How was the correspondence between Anno Domini and Anno Urbis Conditae eras made? How are modern historians proving that this correspondence is correct?


1 Answer 1


It is much worse than you think. Every kingdom, tribe and city state in the ancient world had its own calendar and year count, and only the rise of large reams caused anything like a uniform dating system over a wide area.

in many societies it was common to date events by the rule of officials. Elected officials might begin and end their terms of office at the new year (which differed in different societies) but monarchs usually began and ended their reigns at different unexpected times during the year, and there were different rules for counting the years of a king's reign in different societies at different times. Using different ways to count the lengths of King's reigns causes the royal chronologies of Israel and Judah in the Bible to not add up, for example.

The Roman consuls usually ruled for exactly one year of the Roman calendar and thus it was usual to date events to the year of the consulship of X and Y. Lists of consuls, fasti, were kept to keep track of the years.

So, for example, during the consulship of Lutatius Catalus and Posthumius Albinus (242 BC) a young Roman aristocrat checking to see when he would be old enough to run for office who knew he was born during the consulship of M. Atilius Regulus and L. Julius Libo (267 BC) could check a list of consuls to see that his 25th birthday would be in the consulship of Lutatius Catalus and Posthumius Albinus.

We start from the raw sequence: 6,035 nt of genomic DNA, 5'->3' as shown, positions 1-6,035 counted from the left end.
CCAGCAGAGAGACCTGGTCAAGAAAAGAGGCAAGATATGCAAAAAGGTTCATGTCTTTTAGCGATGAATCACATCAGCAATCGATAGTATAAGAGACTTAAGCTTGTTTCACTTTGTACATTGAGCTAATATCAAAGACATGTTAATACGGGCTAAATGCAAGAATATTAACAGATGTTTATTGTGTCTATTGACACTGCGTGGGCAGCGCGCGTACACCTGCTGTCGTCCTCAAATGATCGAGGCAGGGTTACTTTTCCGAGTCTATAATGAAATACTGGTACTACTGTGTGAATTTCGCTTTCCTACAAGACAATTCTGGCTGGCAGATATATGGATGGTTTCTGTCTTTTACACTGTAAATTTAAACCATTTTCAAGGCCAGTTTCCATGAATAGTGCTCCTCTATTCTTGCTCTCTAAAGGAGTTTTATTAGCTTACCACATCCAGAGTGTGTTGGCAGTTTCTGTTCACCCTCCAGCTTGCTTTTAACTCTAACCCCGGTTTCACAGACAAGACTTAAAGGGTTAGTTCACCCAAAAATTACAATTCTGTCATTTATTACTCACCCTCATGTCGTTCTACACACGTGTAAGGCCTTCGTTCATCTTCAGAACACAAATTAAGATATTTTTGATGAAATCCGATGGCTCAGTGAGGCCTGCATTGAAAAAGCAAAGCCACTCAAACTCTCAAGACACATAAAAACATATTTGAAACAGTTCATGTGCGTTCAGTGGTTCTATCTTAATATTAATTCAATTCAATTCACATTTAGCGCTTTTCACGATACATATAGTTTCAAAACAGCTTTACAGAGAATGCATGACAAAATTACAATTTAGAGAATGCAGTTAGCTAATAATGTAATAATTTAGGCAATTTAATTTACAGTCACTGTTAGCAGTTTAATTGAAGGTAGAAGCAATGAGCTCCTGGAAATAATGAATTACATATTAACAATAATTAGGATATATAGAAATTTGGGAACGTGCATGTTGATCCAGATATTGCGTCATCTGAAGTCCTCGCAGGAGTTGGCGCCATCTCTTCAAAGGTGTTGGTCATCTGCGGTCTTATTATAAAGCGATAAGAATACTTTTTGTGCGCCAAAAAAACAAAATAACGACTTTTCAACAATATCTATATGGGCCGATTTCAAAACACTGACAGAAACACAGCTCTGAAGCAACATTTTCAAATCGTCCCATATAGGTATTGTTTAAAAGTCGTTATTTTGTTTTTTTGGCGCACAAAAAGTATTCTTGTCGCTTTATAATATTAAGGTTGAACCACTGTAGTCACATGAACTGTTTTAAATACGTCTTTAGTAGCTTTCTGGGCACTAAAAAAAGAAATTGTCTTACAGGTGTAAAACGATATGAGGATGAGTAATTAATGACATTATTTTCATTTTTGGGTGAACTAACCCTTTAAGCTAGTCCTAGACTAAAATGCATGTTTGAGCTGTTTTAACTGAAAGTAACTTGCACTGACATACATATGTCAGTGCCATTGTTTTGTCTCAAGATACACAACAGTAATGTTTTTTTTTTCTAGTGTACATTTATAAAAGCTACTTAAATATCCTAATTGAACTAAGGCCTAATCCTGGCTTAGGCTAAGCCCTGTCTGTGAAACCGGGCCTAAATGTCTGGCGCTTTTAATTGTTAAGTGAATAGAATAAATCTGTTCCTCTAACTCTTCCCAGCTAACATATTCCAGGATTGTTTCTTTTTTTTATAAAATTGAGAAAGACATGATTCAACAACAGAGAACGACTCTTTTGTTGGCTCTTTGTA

The Greek historian Ephorus of Cyme (c.400-330 BC) began dating events by Olympiads, four year periods between ancient Olympic games.

The ancient Romans were certain of the day Rome was founded, April 21, the day of the festival sacred to Pales, goddess of shepherds, on which date they celebrated the Par ilia (or Palilia). However, they did not know the exact year the city had been founded; this is one reason they preferred to date their years to the presiding consuls over using the formula A.U.C. or Ab Urbe Condita. Several had been proposed by ancient authorities, and Dionysius of Halicarnassus records these: the Greek historian Timaeus, the first to write a history of the Romans, stated that Rome was founded in the 38th year prior to the first Olympiad, or 814 BC; Quintus Fabius Pictor, the first Roman to write the history of his people, stated Rome was founded in the first year of the eighth Olympiad, or 748/7 BC; Cincius Alimentus claimed Rome was founded in the fourth year of the twelfth Olympiad, or 719/8 BC; and Cato the Elder calculated that Rome was founded 432 years after the Trojan War, which Dionysius stated was the first year of the seventh Olympiad, or 752/3 BC.[4] Dionysius himself provided calculations showing that Rome was founded in 751 BC, starting with the Battle of the Allia, which he dated to the first year of the ninth Olympiad, or 390 BC, then added 119 years to reach the date of the first consuls, Junius Brutus and Tarquinius Collatinus, then added the combined total of the reigns of the Kings of Rome (244 years) to arrive at his own date, 751 BC.[5] Even the official Fasti Capitolini offers its own date, 752 BC.